Do It Myself Blog – Glenda Watson Hyatt

Motivational Speaker

When Universal Forces Converge…Roll with It!

Filed under: Motivation — by at 10:30 am on Wednesday, October 12, 2011

The universal forces are pulling me towards ISAAC  2012 – the 15th Biennial Conference of the International Society for Augmentative and Alternative Communication – to be held in Pittsburgh, Pennsylvania, July 28 to August 4, 2012.

These forces aren’t only pulling me to attend, but also to present at ISAAC 2012, which only makes sense. There is little point in going all that way only to sit and listen; I might as well contribute to the conversation.

Presenting means first submitting a paper, which isn’t impossible; I submitted a successful proposal for South by Southwest (SXSW) 2010 and a joint paper for the 26th Annual International Technology & Persons with Disabilities Conference (CSUN 2010). However, the catch is that proposals are due the day before Darrell and I leave for Los Angeles to attend BlogWorld 2011. Of course. Completing one trip before even considering the next one is not an option. Obviously that isn’t how universal forces roll.

With those thoughts zinging around in my head, I then began thinking about one of my items on my bucket list…this is where writing down things, publicly, becomes hazardous because people (including yourself) can remind you of it and hold you to it.

Rocky Statue in front of the Philadelphia Museum of ArtThe item in question is “climb the stairs at Philadelphia Museum of Art with the spirit of Rocky Balboa". Philadelphia and Pittsburgh are, at least, in the same state; close enough for considering doing both on the same trip.



But…why not? Life is too precious not to make the most of it!

I keep thinking of small business adviser and speaker Charlie Gilkey’s motto, “Do Epic Shit”. Surely this would qualify.

Philadelphia’s Museum of Art has only 72 steps to conquer! Together, my lifelong friend Karen, my cousin Craig and I climbed 81 stairs before zipping across Robson Square. And that was while I was still recovering from a nasty cold. What is 72 stairs when I have 10 months to prepare? (Any trainers out there?) Eye of the Tiger (song lyrics) will likely be the earworm that kicks my butt until next summer.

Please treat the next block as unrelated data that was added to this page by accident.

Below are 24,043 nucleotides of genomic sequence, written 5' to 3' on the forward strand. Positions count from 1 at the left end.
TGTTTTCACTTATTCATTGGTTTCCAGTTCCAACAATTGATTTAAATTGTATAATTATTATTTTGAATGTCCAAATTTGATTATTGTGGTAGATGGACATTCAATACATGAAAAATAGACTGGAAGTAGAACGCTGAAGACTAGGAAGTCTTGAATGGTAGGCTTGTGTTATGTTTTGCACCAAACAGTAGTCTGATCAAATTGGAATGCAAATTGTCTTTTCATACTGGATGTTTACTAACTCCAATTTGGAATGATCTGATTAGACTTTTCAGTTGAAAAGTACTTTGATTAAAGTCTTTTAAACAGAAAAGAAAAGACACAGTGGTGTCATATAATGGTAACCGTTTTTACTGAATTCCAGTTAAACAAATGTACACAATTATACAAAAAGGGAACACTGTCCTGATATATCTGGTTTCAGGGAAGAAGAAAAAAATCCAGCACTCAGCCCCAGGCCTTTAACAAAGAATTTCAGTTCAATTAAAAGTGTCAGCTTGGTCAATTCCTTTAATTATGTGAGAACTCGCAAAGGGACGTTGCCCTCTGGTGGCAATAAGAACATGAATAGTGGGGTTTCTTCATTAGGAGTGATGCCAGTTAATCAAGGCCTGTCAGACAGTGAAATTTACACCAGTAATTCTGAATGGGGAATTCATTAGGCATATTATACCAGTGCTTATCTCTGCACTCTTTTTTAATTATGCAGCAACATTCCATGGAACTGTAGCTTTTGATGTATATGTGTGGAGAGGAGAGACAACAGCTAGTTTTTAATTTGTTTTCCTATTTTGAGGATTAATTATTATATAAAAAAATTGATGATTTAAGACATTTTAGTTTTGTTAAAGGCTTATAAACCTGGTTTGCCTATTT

Karen, Glenda and Craig taking a break on a platform

Other than devising a way to finance this crazy idea and putting together a support team, one hitch would be a heat wave; mid-summer in Pittsburgh may not be the wisest time of year. For that reason, this idea may need to be rethought.

First things first: submit a successful proposal before November 1st.

Stay tuned…

If you enjoyed this post, consider buying me a chai tea latte. Thanks kindly.

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Steve Jobs, Thank You for Contributing to My indePendence

Filed under: Living with a disability — by at 6:55 pm on Wednesday, October 5, 2011

Steve Jobs 1955-2011

With the rest of the technologically innovative world, I am saddened by the passing, today, of Steve Jobs due to pancreatic cancer.

Damn cancer.

I have written many posts on how the iPad changed my life in a relatively short time; on how the iPad gave me an affordable, acceptable and cool communication device and how that has further opened the world and opportunities to me.

But one intended post I didn’t write – partly because I didn’t know how to express my sentiments and partly because I thought I still had time – was a thank you to Steve Jobs for his innovative vision and to the Apple Development Team for turning his vision into reality. 

Steve, your iPad gave me something that no other device has: a way to communicate with those who are not familiar with my unique accent Glenda-ish. I cannot find the words to express how grateful I am for that; something which others may brush off as insignificant, but, for me, is a life changer and hugely contributes to my independence.

And, I am not the only life you have changed with the iPad and other Apple devices. Because you were visionary enough to include accessibility in the product development phase, rather than as an afterthought, many people with disabilities have benefitted and have had their life changed.

For this, I thank you, a little too late. I just hope you knew, somehow, before today.

Thank you for your vision, for living your passion and for changing the world in the ways you did.

You will be missed.

(Please excuse any typos or other errors. Typing through tears  is difficult.)

If you enjoyed this post, consider buying me a chai tea latte. Thanks kindly.

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